I went to Iceland last August and spent seven days touring the country. It was absolutely fantastic trip and mind blowing landscape. There are a lot of really interesting routes in Iceland. There is no reason to go off-road plus it's illegal. It's taken extremely seriously if people are caught doing any off-roading in the fragile landscape. The mountain roads, so called F-Roads, are fantastic. They consist of everything; old tarmac roads, gravel roads, sand roads, fine rocks, big boulders, mud, dried up riverbeds, lava, fine lava sand, roads which are also rivers and everything in between. Sometimes you would be driving a road that starts as 'normal' gravel road, which has sections of fine lava sand and big boulders, crossing rivers, very rocky surface all on the same road. Plus there are a lot of river crossings in some parts of the country, small and enormous rivers. At one occasion we had to turn back from a planned route as one of the rivers had grown so much in the last 24 hours it was impassable, from being only few inches deep few days before into four to five foot deep. Upon going back we returned to one of the rivers we had crossed an hour before and it was impassable as well, plus it had one of these highland buses with massive tyres stuck in middle of the river waiting for the rescue team. It wasn't that we had bad weather but the thing was that it was sunny, warm and very windy so the glaciers melted very very quickly and added enormous amount of water into the rivers. On another occasion there was so much sandstorm and the sand was so fine on the road it took us about five hours to travel measly seventy-five kilometers. So things can change very quickly in the highlands, there is an Icelandic saying if you don't like the weather wait five minutes and you will have another season upon you. It’s not advisable to be on your own if you are going into the interior in Iceland. Sometimes we would be driving for several hours or half a day without seeing anyone on the roads. So therefore if something happens it might be quite sometime before anyone shows up. But it was magical and fantastic trip.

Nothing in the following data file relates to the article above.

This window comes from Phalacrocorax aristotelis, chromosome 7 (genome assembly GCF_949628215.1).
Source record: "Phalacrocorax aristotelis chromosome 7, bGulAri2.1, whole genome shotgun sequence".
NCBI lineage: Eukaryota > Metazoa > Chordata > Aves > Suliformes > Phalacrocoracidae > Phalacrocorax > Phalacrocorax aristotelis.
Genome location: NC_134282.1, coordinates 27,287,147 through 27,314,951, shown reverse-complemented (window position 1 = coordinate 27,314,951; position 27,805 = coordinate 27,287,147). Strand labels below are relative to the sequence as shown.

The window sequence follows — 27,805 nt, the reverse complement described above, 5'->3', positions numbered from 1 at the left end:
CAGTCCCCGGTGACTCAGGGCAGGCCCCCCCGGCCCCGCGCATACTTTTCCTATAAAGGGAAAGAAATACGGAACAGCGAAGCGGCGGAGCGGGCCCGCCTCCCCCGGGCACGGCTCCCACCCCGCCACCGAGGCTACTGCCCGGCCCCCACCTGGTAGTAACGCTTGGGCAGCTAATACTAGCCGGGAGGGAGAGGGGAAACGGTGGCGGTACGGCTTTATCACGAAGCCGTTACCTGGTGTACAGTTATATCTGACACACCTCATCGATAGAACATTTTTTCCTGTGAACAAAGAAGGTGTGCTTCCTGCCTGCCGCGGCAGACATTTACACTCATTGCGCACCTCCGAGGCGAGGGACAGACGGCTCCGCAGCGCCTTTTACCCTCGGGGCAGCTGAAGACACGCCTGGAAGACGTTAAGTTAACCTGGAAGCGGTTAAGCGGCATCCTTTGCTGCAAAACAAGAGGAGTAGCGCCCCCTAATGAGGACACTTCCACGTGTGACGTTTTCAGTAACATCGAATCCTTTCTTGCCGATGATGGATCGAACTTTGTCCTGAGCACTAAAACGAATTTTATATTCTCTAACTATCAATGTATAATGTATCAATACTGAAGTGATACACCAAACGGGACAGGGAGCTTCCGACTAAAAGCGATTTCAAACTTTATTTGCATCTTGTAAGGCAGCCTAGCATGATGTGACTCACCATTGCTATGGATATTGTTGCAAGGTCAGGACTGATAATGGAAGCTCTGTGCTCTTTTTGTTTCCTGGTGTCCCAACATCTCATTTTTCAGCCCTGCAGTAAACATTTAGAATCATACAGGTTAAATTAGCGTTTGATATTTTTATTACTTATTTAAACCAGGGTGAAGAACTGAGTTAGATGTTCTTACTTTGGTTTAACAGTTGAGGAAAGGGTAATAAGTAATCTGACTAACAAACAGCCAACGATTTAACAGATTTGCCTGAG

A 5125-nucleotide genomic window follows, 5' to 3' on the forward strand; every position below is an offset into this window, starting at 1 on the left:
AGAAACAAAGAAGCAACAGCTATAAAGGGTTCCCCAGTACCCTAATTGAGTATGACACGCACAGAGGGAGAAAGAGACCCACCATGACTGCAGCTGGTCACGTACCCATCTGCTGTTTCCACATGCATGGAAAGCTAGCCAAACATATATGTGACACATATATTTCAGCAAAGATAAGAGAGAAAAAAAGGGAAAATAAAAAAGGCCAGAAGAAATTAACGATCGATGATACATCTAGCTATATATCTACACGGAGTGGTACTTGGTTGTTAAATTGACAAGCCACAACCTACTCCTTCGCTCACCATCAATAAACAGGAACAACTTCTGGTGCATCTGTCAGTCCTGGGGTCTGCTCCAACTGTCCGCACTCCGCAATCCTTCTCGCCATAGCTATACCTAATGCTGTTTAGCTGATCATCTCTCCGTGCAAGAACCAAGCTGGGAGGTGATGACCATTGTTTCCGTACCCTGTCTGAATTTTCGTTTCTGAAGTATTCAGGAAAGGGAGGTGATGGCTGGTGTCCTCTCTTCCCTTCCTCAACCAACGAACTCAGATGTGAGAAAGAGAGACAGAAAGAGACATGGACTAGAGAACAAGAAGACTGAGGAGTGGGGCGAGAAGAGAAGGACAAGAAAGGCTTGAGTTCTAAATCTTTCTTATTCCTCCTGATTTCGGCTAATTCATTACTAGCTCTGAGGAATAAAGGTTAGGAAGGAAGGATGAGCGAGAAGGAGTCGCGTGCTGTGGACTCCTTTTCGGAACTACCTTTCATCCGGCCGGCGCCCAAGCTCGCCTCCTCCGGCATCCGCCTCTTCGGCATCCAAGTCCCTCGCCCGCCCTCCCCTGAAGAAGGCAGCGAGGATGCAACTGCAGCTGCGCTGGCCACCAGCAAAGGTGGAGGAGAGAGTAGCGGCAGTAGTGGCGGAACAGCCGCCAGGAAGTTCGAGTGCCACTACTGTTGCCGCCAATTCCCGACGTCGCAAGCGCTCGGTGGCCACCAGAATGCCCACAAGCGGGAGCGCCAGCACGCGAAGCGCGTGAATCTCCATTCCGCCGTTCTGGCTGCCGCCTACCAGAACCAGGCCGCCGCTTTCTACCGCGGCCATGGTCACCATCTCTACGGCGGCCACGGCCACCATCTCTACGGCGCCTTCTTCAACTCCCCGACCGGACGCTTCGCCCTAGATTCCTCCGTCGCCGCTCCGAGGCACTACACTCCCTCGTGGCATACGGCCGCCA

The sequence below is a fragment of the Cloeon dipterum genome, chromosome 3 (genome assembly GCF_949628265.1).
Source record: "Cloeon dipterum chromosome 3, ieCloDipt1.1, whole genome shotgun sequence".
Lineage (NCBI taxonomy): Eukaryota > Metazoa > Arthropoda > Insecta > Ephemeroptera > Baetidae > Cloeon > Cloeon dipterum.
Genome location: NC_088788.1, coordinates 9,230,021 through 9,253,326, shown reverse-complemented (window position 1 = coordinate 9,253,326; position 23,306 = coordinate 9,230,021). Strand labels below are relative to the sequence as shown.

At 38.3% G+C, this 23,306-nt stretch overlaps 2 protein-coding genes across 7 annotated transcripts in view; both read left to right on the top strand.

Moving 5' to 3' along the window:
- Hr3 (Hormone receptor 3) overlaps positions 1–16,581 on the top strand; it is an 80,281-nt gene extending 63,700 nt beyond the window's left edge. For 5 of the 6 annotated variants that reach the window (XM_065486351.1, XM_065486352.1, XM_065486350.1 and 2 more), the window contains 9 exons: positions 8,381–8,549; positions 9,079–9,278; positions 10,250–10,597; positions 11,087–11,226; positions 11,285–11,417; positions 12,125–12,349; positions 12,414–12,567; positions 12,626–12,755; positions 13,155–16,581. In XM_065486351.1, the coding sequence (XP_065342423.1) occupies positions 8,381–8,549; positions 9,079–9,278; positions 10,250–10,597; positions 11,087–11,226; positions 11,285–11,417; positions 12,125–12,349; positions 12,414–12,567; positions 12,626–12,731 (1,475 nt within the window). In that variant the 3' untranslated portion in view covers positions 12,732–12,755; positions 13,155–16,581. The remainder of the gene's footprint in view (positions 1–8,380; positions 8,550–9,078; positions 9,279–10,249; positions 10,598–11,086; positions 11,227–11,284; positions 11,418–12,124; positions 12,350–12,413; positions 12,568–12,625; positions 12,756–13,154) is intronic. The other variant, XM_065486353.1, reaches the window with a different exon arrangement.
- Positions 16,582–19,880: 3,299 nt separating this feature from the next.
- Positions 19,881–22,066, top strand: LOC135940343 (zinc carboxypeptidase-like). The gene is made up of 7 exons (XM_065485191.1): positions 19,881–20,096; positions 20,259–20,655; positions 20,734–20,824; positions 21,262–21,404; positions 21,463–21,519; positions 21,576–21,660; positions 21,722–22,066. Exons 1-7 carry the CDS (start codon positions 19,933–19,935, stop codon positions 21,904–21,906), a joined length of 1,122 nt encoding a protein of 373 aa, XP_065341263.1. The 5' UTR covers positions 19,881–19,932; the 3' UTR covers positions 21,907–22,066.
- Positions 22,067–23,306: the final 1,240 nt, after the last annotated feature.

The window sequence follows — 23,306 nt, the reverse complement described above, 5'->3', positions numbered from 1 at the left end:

Also it depends when you are going in the summer if the highlands are open as I think this summer most of the routes didn’t open until mid or late July, ansd some didn’t open at all. But you do get the twenty-four hour daylight in July. You can check the conditions of the roads on The Icelandic Road Administration website: